Published July 18, 2013
JERUSALEM (AFP) – The Israeli military is preparing to lift some restrictions on Palestinian movement in advance of possible renewed peace talks, army radio said on Thursday.
"It appears that in the next few days the future of negotiations between Israel and the Palestinians will be determined," its reporter for the Palestinian territories reported.
"In the light of security assessments, two roads in the territories are expected shortly to be opened to Palestinian traffic; one north of Ramallah and one close to Beit Haggai," he added, referring to a settlement near the southern West Bank city of Hebron.
The radio quoted the military spokesman's office as saying that the plans were a gesture for the Muslim fasting month of Ramadan and not linked to peace efforts.
The office did not immediately reply to an AFP request for comment.
Palestinian president Mahmud Abbas was to meet senior members of his Palestine Liberation Organisation in the West Bank city of Ramallah later on Thursday to brief them on his meetings in Jordan with US Secretary of State John Kerry, a Palestinian official said.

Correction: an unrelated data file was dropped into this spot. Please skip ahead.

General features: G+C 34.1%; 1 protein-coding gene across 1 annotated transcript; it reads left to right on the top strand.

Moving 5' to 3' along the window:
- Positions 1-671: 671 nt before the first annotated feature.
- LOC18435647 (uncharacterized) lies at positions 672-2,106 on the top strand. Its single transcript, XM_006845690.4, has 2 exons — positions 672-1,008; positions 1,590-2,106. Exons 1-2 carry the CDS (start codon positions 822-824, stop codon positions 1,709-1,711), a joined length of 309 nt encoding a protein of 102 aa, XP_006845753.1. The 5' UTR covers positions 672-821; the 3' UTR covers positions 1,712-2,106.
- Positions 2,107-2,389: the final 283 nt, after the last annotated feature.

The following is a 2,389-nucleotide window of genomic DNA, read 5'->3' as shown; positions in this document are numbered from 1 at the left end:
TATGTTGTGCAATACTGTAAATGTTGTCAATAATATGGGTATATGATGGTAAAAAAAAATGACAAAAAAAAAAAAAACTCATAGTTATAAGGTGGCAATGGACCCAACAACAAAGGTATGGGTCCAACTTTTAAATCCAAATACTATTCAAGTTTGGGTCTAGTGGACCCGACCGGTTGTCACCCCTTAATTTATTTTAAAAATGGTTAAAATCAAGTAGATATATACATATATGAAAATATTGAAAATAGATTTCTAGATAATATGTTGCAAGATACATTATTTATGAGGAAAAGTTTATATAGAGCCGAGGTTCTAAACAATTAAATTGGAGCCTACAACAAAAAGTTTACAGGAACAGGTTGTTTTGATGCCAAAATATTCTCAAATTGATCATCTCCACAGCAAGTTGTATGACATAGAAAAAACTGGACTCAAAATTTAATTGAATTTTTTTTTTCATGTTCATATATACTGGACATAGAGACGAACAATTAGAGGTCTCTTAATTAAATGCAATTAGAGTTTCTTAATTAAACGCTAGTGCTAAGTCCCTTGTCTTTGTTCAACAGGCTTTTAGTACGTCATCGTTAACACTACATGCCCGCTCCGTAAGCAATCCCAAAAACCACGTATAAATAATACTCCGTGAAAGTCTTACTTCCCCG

Kerry said Wednesday that his intense diplomacy in six visits to the Middle East was bearing fruit, narrowing gaps between Israel and the Palestinians.
The Palestinians have said that they will not renew peace talks, stalled for almost three years, until Israel agrees to accept as a baseline the borders that existed before the 1967 Middle East war, when it occupied the Gaza Strip and West Bank.
They say Israel needs to freeze all settlement construction in the occupied lands, including in east Jerusalem, which it annexed in a move never recognised by the international community.
Israel rejects such "preconditions".
Regional Development Minister Silvan Shalom told the radio that easing some restrictions on Palestinians' daily lives did not constitute bowing to preconditions.
"I think that in the framework of opening negotiations, if we carry out what is known as confidence-building measures which do not endanger security, such things have always been possible as part of a larger context," he said.
"If it is the judgement of security officials that such a thing does not damage security, then of course we have the possibility to do that."